I look after an old Debian linux box (running etch) with only 512 MB of RAM, but a lot of external storage attached. One ext3 filesystem is 2.7 TB in size, and fsck can't check it, because it runs out of memory, with an error such as this one:

   Error allocating directory block array: Memory allocation failed
   e2fsck: aborted

I've added a 4 GB swap partition and it still doesn't complete, but this is a 32-bit kernel, so I don't expect adding any more will help.

Apart from booting into a 64-bit kernel, are there any other ways of getting fsck to complete its check?

3 Answers 3


A 64 bit kernel and large quantities of RAM will allow the fsck to finish nice and fast. Alternately, there's now an option in e2fsck that'll tell it to store all of it's intermediate results in a directory instead of in RAM, which helps immensely. Create /etc/e2fsck.conf with the following contents:

directory = /var/cache/e2fsck

(And, obviously, make sure that directory exists, and is on a partition with a good few GB of free space). e2fsck will run SLLOOOOWWWWWWW, but at least it'll complete.

Of course, this won't work with the root FS, but if you've got swap then you're past mounting the root FS anyway.


I ended up trying what womble suggested; here are some more details that may be useful if, like me, you haven't seen this new functionality in e2fsck before.

The "scratch_files" configuration option for e2fsck became available sometime in the version 1.40.x period. (In our case, we had to upgrade to the latest Debian distribution to get this functionality.)

As well as the "directory = /var/cache/e2fsk" option that was suggested, there are some further configuration options to fine tune how the scratch files storage is used. I used "dirinfo = false", since the filesystem had a large number of files, but not such a large number of directories. If the situation was reversed, the "icount" option would be appropriate. These options were all documented in the man page for e2fsck.conf.

BTW, Ted T'so wrote about these options in this thread.

I found that e2fsck was running extremely slowly, much more than predicted by Ted. It was running at 99.9% CPU utilization most of the time (on an extremely slow old processor), which suggests that storing these data structures on disk instead of memory was not the main cause of the slowdown. It might be that something else about what was stored in the filesystem made e2fsck particularly slow. In the end, I have abandoned the filesystem check for now; the filesystem was due for a check, but didn't have errors (as far as I know), so I'm going to arrange to check it at a more convenient time when we can afford to have a week-long outage.

  • I wonder if btrfs is any better at that. ext4 tools were clearly not built to scale. I recently had this issue with 2GB RAM Jun 5, 2017 at 0:43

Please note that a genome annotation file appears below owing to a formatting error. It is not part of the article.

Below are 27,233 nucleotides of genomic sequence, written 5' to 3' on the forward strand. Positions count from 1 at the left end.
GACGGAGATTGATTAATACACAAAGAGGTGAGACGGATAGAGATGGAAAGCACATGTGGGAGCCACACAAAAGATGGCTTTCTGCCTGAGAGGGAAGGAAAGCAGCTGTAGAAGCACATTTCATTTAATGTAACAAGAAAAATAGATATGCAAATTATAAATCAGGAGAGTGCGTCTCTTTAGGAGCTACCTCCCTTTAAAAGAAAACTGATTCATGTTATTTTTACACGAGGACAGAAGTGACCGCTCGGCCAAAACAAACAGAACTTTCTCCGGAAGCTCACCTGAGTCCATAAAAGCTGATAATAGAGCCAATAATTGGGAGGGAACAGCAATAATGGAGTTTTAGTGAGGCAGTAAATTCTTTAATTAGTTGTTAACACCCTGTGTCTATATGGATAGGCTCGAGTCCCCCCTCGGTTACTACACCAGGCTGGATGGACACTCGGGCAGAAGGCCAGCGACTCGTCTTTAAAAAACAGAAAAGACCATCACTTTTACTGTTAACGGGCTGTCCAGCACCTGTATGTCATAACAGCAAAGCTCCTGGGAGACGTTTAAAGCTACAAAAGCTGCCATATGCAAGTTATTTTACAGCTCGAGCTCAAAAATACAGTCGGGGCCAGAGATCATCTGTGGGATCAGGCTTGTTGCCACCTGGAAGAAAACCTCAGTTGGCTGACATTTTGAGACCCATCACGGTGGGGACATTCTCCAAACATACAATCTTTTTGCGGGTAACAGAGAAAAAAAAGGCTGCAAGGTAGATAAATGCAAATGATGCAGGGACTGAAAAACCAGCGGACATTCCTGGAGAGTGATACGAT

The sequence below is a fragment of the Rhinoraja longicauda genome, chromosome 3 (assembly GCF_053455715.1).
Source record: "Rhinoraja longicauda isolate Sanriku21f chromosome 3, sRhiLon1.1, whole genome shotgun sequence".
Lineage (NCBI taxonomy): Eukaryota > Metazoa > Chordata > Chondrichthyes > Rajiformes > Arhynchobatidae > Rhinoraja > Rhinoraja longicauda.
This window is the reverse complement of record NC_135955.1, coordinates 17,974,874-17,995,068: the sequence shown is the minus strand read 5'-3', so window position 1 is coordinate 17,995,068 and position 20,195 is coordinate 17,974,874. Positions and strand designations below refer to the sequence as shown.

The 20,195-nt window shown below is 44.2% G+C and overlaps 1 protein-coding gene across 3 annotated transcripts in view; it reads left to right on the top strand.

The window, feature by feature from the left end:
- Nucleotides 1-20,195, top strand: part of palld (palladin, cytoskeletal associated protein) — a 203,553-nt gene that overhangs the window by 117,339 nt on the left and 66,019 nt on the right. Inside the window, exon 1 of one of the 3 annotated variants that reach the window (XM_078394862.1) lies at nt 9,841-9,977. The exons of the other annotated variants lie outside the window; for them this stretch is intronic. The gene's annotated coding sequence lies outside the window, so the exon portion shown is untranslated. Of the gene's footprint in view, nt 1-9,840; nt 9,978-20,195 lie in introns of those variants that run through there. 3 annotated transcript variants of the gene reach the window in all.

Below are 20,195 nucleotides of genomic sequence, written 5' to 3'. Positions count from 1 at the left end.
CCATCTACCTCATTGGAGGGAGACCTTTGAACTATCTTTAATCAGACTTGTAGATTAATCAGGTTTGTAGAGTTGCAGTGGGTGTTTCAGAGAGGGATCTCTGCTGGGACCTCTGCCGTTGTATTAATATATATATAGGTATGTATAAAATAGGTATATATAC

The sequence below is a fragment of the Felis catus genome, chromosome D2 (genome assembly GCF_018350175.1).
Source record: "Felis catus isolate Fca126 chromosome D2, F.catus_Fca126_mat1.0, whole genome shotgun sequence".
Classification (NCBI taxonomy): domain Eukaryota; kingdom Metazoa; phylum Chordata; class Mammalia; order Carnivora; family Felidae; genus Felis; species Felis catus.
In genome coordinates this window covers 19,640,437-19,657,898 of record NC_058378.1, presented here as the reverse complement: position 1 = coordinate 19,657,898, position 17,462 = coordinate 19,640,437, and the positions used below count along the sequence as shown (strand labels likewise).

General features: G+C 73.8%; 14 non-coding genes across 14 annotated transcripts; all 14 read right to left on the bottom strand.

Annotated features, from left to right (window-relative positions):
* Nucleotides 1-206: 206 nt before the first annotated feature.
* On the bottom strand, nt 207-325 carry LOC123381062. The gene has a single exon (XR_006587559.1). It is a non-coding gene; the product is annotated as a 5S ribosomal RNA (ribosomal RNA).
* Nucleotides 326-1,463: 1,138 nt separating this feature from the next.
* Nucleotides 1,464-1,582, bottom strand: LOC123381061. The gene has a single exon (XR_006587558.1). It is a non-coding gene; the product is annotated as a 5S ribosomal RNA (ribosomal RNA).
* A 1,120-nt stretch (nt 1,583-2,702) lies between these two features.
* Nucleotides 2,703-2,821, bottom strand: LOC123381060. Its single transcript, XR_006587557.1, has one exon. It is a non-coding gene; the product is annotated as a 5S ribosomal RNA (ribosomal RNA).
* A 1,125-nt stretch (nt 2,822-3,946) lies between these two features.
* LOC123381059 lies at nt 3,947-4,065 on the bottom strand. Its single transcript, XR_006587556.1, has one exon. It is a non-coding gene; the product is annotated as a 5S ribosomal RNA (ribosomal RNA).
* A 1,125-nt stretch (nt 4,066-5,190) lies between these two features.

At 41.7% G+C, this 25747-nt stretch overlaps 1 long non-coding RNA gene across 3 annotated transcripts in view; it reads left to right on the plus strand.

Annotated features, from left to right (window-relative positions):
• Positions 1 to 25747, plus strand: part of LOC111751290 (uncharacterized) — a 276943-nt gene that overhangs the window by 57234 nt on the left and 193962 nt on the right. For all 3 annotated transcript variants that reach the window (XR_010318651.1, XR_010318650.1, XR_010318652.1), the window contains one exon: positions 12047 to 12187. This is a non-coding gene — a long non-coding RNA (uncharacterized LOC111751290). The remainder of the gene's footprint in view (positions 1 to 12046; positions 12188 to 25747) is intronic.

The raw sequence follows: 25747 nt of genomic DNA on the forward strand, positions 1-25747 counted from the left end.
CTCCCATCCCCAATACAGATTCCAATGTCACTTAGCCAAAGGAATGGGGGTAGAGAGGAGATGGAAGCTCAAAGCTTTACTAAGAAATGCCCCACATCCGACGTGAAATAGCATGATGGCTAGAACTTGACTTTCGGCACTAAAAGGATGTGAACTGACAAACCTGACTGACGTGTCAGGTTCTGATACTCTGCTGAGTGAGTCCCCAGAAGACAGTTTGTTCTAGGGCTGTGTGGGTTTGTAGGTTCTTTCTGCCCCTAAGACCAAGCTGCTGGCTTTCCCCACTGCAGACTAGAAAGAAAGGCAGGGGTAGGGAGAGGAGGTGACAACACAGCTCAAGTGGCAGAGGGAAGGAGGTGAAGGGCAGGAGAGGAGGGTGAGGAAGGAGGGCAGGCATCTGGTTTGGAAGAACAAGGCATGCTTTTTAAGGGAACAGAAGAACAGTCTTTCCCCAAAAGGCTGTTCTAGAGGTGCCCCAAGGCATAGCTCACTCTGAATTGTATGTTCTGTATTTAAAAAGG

It is best to try to move to a 64-bit kernel, if you have a very large filesystem. In some cases a 32-bit e2fsck will run out of memory even with scratch files (for how to use them, see @womble's answer or man e2fsck).

I had such a setup with an 11 TiB filesystem that is used as a backup target – with loads of hard links – and I recently upgraded it to 64-bit solely to be able to run e2fsck without the recourse of booting from an external media. The machine in question is a very old box, with only 2 GiB of RAM, but it does have a 64-bit CPU. The OS was 32-bit because it had simply been upgraded for well over a decade, but after enlarging the backup FS to over (I think) 5 TiB I was no longer able to run e2fsck on it, despite having a 5 GiB swap and configuring e2fsck to use scratch files.

However, after the 64-bit upgrade it now seems to be able complete; at least it is currently nearly 80% done, after having run for about 18 hours; previously it was never able to proceed to anywhere near this state. My best guess for why it will always fail on a 32-bit system is the sizes of the scratch files themselves; currently one of them is over 3.3 GiB in size.

Of course, if the CPU has no 64-bit support, the situation is difficult, but nearly all systems that support big enough physical disks to run into this problem will probably have it.

EDIT: an example of the memory usage of the said e2fsck process:

VmPeak: 10687568 kB
VmSize: 10687568 kB
VmLck:         0 kB
VmPin:         0 kB
VmHWM:   1706284 kB
VmRSS:    715104 kB
RssAnon:      417312 kB
RssFile:      297792 kB
RssShmem:          0 kB
VmData:  3151052 kB
VmStk:       132 kB
VmExe:       232 kB
VmLib:      1888 kB
VmPTE:      8676 kB
VmSwap:  1550760 kB

As shown, the process has a whopping 10 GiB address space, even though the actual VmData size remains well within the 4 GiB limit of a PAE-enabled system, so it would have no chance of completing successfully in a 32-bit machine. Of course, it is technically possible that the 32-bit version handles the address space differently, but I wouldn't count on it.

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